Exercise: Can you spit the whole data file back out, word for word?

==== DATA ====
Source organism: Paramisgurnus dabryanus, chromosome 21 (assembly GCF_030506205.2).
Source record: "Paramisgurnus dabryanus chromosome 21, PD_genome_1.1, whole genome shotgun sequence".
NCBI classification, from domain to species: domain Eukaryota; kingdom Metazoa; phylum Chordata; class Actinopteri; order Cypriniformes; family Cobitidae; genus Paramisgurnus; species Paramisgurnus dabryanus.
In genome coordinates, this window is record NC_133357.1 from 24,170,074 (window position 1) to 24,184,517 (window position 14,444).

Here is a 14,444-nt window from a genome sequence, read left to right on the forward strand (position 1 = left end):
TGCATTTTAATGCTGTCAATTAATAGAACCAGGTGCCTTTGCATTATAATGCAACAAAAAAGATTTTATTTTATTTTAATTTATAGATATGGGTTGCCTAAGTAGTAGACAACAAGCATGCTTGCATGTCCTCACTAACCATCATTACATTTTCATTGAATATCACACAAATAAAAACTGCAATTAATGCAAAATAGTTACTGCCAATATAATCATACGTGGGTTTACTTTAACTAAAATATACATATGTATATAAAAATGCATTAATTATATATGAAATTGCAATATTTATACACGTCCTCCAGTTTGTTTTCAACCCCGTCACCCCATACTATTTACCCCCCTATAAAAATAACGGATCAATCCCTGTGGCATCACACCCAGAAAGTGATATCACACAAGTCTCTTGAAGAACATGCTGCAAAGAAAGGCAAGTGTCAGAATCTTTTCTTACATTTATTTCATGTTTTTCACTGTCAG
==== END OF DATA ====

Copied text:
Source organism: Paramisgurnus dabryanus, chromosome 21 (assembly GCF_030506205.2).
Source record: "Paramisgurnus dabryanus chromosome 21, PD_genome_1.1, whole genome shotgun sequence".
NCBI classification, from domain to species: domain Eukaryota; kingdom Metazoa; phylum Chordata; class Actinopteri; order Cypriniformes; family Cobitidae; genus Paramisgurnus; species Paramisgurnus dabryanus.
In genome coordinates, this window is record NC_133357.1 from 24,170,074 (window position 1) to 24,184,517 (window position 14,444).

Here is a 14,444-nt window from a genome sequence, read left to right on the forward strand (position 1 = left end):
TGCATTTTAATGCTGTCAATTAATAGAACCAGGTGCCTTTGCATTATAATGCAACAAAAAAGATTTTATTTTATTTTAATTTATAGATATGGGTTGCCTAAGTAGTAGACAACAAGCATGCTTGCATGTCCTCACTAACCATCATTACATTTTCATTGAATATCACACAAATAAAAACTGCAATTAATGCAAAATAGTTACTGCCAATATAATCATACGTGGGTTTACTTTAACTAAAATATACATATGTATATAAAAATGCATTAATTATATATGAAATTGCAATATTTATACACGTCCTCCAGTTTGTTTTCAACCCCGTCACCCCATACTATTTACCCCCCTATAAAAATAACGGATCAATCCCTGTGGCATCACACCCAGAAAGTGATATCACACAAGTCTCTTGAAGAACATGCTGCAAAGAAAGGCAAGTGTCAGAATCTTTTCTTACATTTATTTCATGTTTTTCACTGTCAG